Carlos Carvalhal: VAR can work in England as it does in Portugal

‘People have adapted to it and I think there are a lot of positives in the decisions’

Swansea City boss Carlos Carvalhal believes VAR can be a success in England. Photograph: Rebecca Naden/Reuters

Swansea City boss Carlos Carvalhal believes VAR can be a success in England. Photograph: Rebecca Naden/Reuters

 

Swansea manager Carlos Carvalhal feels the controversial Video Assistant Referee system has the capacity to work, just as he believes it has done in his native Portugal.

The VAR system was once again the centre of attention during Tottenham’s 6-1 FA Cup replay win against Rochdale on Wednesday night as several decisions prompted confusion and controversy.

Spurs boss Mauricio Pochettino later claimed the stop-start nature of VAR could “kill the emotion” of the game, while former Premier League referee Mark Halsey highlighted the mistakes he felt were made at Wembley after video scrutiny.

But Carvalhal said: “It is a question of attitude. The VAR started in Portugal last season and I saw some games where it was very strange.

“But after that people adapted to it and I think there are a lot of positives in the decisions.

“The referees are very good, but in that moment they didn’t see something crucial to the game and it can cause a big damage in the final result.

“If we can have something that helps the referees to take a better decision I am happy to see it in a good way.

“I understand the protocol when a goal is scored and the referee must hear it in his ear whether it is valid or not.

“I know it is strange for the fans and the men analysing can also make mistakes.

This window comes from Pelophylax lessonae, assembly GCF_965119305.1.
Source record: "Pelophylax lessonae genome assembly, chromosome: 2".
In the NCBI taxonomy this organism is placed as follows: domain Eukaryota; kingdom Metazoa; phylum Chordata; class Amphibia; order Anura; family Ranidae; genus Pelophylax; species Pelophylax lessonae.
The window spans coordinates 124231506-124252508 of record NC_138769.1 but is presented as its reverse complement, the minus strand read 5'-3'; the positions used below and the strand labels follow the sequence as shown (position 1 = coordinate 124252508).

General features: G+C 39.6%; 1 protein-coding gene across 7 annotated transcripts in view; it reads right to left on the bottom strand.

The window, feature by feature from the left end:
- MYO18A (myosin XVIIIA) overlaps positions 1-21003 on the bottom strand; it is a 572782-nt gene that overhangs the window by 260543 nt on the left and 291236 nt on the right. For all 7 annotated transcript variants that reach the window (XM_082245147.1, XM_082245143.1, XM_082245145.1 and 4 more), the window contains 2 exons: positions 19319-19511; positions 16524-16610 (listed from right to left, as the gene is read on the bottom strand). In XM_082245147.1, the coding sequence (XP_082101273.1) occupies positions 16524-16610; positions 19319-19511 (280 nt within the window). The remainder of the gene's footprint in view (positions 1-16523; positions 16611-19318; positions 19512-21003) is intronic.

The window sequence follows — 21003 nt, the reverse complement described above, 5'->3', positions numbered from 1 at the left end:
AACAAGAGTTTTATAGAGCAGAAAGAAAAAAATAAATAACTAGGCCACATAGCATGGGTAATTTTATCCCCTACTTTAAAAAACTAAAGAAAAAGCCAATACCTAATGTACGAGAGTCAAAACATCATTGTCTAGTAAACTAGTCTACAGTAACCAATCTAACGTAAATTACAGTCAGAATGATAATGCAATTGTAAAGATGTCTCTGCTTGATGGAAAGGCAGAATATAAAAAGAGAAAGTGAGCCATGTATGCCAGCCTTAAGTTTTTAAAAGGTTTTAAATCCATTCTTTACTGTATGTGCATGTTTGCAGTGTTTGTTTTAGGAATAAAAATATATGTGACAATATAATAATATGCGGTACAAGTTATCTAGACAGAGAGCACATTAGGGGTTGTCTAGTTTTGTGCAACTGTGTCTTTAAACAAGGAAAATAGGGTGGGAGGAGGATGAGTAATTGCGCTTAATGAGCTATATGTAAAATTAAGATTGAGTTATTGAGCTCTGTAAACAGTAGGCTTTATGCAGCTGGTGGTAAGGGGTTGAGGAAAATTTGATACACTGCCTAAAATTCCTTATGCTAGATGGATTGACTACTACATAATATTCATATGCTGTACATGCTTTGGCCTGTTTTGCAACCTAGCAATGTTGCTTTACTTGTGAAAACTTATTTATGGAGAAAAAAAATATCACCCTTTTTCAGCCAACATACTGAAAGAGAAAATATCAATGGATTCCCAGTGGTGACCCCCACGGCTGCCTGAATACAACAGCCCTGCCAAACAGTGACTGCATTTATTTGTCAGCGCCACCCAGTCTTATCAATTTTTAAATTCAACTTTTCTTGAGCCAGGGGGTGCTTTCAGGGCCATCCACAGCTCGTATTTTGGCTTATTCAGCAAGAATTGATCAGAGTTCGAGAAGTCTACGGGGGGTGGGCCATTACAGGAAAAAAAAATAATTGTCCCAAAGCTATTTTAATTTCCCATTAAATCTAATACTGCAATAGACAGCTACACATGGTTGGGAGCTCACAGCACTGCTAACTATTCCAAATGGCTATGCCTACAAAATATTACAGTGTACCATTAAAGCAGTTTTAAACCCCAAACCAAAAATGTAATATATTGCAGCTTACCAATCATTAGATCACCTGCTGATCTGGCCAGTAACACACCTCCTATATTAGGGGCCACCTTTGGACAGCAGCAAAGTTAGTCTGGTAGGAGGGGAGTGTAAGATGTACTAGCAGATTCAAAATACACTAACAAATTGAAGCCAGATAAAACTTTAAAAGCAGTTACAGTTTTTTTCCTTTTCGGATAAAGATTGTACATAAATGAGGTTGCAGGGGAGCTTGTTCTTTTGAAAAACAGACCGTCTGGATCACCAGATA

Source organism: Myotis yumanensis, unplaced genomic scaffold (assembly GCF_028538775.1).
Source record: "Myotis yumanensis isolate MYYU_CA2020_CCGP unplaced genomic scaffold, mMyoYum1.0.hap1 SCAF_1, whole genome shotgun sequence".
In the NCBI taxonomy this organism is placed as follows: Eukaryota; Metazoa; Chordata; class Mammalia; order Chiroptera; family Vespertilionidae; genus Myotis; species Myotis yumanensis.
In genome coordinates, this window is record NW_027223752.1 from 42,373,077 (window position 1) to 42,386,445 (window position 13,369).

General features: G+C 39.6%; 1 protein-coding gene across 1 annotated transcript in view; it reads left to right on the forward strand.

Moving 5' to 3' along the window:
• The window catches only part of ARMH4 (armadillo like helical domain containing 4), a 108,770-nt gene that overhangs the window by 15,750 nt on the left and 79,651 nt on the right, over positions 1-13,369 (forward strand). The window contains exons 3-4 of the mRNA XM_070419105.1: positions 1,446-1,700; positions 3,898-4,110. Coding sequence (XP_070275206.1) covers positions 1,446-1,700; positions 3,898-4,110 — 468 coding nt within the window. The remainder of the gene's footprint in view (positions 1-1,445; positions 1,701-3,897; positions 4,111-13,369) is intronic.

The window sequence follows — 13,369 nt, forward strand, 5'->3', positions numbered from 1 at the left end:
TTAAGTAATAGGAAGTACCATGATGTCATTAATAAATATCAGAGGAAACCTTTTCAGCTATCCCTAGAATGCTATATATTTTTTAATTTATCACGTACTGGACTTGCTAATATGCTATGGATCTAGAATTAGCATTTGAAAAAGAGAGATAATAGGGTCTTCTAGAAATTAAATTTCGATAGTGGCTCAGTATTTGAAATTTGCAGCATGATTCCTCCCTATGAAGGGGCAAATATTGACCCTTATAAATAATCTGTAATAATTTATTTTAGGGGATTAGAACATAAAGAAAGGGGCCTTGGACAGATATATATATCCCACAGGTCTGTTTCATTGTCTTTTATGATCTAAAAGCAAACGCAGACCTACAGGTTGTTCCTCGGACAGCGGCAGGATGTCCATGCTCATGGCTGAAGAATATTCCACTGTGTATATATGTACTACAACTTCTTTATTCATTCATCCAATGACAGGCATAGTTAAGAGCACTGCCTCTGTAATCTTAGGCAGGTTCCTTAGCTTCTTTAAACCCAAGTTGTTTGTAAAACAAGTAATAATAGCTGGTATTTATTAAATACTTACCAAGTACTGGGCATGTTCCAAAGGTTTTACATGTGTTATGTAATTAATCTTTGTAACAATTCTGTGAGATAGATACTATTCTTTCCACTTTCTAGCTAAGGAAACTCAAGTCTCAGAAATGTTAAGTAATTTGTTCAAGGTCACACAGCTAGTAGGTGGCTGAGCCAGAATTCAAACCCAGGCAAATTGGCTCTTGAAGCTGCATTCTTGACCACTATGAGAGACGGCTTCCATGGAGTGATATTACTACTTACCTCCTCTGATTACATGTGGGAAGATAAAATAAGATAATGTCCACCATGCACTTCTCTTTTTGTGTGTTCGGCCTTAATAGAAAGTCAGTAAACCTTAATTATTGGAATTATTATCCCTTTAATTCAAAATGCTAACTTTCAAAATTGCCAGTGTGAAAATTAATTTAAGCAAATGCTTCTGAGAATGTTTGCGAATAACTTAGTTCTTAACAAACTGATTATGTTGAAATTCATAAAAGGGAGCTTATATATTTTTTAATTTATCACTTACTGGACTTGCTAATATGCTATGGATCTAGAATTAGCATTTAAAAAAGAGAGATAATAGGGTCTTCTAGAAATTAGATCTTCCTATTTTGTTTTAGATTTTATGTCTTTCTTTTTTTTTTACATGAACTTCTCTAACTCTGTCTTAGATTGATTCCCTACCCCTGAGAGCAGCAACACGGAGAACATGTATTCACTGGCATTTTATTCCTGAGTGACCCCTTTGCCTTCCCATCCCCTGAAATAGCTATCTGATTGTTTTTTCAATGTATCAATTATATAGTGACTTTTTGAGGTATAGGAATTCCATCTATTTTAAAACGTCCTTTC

“I am not saying it is good or bad but, if you ask me in Portugal now, I would say it is not a problem any more.”

VAR dominated Tottenham’s FA Cup win over Rochdale on Wednesday night. Photograph: Catherine Ivill/Getty
VAR dominated Tottenham’s FA Cup win over Rochdale on Wednesday night. Photograph: Catherine Ivill/Getty

Carvalhal, however, feels VAR needs speeding up and that supporters inside the stadium — as well as those watching on television — should be kept fully informed when decisions are taken.

“In Portugal the fans know what happens because the league gives some examples with the real image of the VAR,” Carvalhal said.

“It shows and represents what has happened and the referees can also be heard when they are talking.

“It is important to educate the people and give them a better understanding of what has happened.

“Maybe they can show an image to help the people at the stadium, that the video referee has seen something from this angle or that angle 10 seconds later and why he has come to a decision.”

Rochdale manager Keith Hill described the FA Cup replay against Spurs as “an education with VAR” and said he “enjoyed it” — for him, the confusion created was no worse than the chaos in his team’s defence.

But his was a minority view on another tough night for the Video Assistant Referee experiment, with his counterpart Pochettino, Spurs defender Danny Rose and several pundits criticising what they felt were long breaks in the game’s flow, often for marginal calls.

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